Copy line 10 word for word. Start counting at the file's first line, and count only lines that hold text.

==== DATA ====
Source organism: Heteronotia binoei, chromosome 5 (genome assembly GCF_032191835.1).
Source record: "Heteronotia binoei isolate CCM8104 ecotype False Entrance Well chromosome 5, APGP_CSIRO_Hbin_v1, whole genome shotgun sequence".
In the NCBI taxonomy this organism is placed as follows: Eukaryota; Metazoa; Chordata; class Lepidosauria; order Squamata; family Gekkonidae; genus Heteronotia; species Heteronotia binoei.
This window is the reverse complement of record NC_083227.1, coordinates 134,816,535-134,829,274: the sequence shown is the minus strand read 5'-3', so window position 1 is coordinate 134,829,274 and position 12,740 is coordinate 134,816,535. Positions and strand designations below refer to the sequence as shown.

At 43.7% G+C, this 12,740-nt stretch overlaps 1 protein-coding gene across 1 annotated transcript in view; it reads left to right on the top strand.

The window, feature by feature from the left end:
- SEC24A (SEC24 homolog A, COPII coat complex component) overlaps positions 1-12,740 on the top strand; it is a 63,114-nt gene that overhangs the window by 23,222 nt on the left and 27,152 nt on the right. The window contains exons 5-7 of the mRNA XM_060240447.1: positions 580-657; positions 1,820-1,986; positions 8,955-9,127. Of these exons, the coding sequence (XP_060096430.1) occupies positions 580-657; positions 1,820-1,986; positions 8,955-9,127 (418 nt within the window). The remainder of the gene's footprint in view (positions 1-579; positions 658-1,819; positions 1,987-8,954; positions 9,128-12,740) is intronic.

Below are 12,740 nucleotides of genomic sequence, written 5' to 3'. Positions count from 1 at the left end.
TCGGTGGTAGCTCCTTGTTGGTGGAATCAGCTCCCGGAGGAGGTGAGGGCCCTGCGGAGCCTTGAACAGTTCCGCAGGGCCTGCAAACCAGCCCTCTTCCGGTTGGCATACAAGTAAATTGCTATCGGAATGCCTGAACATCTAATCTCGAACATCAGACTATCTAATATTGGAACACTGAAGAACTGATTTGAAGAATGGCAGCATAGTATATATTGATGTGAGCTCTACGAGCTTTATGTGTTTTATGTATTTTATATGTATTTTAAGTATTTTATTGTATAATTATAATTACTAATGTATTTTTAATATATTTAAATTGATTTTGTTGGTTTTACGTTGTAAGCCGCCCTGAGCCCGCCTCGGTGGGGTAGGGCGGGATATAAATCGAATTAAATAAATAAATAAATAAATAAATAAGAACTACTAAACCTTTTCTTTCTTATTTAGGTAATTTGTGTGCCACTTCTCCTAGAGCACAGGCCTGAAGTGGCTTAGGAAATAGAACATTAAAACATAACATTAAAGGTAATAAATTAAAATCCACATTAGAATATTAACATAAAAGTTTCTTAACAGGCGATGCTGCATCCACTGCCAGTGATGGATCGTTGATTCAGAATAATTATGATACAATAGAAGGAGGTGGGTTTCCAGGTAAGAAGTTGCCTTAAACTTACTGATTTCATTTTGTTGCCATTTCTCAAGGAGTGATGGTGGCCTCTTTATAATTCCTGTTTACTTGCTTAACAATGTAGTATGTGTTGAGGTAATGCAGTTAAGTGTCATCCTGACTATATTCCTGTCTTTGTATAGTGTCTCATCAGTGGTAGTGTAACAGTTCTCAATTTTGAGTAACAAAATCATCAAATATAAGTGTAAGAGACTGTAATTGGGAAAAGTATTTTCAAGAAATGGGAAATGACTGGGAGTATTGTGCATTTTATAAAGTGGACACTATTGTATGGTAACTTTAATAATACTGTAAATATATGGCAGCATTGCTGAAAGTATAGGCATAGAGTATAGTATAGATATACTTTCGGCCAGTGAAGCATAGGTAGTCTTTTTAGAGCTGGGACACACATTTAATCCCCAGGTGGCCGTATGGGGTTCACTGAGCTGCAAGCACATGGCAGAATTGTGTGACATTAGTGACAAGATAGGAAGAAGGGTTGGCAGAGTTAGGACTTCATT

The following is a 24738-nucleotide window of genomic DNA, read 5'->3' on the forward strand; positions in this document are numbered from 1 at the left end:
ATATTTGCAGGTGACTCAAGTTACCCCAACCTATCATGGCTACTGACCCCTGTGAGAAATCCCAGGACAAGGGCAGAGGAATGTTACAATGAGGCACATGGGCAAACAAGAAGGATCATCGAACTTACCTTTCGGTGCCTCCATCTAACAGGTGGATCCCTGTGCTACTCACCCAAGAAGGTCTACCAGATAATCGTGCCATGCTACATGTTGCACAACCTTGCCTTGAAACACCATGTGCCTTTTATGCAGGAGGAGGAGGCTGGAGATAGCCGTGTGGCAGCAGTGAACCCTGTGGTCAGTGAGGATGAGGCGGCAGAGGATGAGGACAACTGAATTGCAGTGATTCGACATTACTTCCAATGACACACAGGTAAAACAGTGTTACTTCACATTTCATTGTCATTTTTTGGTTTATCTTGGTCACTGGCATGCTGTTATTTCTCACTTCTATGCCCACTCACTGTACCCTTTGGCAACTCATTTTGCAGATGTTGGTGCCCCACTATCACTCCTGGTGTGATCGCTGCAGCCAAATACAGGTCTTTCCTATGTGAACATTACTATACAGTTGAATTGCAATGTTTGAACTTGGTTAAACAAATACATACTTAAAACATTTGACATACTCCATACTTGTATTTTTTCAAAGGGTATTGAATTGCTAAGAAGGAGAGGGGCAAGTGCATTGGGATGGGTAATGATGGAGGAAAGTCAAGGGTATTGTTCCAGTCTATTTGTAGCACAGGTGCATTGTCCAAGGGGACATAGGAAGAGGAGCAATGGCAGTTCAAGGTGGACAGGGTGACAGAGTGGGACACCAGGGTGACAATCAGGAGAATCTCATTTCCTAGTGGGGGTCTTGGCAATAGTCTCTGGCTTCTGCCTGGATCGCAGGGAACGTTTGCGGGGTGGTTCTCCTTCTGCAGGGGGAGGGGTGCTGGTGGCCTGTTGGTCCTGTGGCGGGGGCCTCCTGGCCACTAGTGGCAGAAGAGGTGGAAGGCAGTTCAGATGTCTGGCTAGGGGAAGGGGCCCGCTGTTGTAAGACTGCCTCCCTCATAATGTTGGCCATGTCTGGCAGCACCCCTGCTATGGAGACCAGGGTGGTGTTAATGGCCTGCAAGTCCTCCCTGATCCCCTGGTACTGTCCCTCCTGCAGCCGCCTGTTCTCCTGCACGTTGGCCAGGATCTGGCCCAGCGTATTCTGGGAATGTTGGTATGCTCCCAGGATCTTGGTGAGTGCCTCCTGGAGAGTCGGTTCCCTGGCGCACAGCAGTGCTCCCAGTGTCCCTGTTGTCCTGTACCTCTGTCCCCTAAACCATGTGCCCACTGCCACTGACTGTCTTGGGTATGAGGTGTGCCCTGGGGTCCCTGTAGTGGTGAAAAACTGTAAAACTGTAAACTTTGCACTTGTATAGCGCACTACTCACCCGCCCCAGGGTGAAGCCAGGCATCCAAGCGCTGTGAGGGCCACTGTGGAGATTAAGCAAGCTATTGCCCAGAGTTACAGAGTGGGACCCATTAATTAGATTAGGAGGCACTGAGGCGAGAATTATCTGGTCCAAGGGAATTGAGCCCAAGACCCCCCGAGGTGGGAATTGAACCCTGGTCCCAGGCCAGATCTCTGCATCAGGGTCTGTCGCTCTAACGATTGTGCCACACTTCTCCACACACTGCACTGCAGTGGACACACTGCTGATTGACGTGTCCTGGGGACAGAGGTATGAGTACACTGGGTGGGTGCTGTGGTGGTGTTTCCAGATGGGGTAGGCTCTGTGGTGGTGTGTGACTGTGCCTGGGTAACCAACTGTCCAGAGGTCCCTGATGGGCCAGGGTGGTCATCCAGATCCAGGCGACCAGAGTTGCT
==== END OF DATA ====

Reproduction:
The following is a 24738-nucleotide window of genomic DNA, read 5'->3' on the forward strand; positions in this document are numbered from 1 at the left end: